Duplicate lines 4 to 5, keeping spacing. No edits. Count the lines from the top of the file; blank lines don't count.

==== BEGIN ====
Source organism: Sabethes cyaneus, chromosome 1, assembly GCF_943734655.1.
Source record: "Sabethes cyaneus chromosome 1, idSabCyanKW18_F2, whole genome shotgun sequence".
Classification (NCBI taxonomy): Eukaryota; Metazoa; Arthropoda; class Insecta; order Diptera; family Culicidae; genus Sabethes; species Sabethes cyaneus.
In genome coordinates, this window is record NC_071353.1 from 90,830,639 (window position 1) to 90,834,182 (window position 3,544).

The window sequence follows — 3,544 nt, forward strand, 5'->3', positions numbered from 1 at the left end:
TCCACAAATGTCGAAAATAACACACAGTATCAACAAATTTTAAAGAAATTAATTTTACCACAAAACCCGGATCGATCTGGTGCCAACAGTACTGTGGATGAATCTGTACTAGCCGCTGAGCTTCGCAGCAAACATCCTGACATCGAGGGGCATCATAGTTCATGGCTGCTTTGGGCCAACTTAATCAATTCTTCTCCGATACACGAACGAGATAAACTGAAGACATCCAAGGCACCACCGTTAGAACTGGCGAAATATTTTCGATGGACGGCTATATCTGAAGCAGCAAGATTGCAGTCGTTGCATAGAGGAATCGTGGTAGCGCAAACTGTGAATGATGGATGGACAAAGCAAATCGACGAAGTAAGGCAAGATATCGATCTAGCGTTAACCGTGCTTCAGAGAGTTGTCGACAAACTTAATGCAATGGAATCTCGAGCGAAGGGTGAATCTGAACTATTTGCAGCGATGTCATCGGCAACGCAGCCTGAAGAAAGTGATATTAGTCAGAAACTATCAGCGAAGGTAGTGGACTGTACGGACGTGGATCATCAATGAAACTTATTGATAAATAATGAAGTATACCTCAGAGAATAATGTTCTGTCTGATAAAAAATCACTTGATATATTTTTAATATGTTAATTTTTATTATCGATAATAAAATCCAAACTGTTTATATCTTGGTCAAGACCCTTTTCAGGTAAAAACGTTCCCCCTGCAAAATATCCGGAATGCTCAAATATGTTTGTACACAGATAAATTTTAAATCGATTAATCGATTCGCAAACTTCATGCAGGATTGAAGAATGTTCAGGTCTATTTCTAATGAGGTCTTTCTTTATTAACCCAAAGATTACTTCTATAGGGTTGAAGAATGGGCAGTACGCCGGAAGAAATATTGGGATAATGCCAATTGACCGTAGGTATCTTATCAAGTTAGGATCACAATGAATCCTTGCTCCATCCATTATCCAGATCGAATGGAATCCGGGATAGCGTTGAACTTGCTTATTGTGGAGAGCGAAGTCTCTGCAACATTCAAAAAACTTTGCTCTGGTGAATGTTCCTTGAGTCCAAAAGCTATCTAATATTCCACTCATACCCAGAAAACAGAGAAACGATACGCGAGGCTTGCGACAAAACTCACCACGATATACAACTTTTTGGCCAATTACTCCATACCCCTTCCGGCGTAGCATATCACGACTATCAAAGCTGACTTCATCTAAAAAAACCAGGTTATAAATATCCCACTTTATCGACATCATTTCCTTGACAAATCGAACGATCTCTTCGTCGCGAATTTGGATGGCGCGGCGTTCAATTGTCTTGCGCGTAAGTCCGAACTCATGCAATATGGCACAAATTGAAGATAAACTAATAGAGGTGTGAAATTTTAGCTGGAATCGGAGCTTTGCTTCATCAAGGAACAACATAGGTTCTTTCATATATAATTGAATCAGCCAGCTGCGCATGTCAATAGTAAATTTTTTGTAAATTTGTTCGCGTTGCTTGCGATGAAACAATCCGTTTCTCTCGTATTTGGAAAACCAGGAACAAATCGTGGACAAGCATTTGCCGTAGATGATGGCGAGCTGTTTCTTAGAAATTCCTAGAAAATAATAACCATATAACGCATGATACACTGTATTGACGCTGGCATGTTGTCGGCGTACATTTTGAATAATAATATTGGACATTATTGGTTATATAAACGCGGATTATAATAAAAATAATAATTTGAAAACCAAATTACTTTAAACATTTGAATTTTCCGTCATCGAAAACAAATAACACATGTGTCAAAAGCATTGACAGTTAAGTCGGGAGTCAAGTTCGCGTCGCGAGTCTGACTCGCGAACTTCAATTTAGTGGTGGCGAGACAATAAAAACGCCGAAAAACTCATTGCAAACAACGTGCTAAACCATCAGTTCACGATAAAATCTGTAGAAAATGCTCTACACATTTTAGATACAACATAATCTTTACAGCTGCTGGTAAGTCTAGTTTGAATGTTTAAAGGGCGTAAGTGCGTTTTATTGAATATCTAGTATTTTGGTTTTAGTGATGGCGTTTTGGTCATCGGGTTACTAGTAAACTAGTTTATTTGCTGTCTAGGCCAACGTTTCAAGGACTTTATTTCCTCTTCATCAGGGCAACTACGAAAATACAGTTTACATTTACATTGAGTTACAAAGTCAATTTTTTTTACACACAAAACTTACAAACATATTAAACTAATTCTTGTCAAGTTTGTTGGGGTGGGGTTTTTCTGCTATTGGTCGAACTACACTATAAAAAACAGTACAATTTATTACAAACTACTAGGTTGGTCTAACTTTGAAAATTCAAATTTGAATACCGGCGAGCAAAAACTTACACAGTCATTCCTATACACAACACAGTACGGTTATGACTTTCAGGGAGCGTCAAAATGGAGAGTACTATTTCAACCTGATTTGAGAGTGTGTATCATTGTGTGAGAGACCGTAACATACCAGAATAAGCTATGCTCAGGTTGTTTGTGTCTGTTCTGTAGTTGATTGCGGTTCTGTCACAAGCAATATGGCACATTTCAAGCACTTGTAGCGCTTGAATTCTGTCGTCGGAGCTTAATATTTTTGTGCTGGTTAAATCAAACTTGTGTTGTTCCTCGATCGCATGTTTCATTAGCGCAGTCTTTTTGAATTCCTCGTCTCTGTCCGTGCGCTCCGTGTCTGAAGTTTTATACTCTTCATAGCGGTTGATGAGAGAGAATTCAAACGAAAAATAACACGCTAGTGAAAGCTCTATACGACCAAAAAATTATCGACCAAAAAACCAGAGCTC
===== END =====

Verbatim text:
In genome coordinates, this window is record NC_071353.1 from 90,830,639 (window position 1) to 90,834,182 (window position 3,544).

The window sequence follows — 3,544 nt, forward strand, 5'->3', positions numbered from 1 at the left end: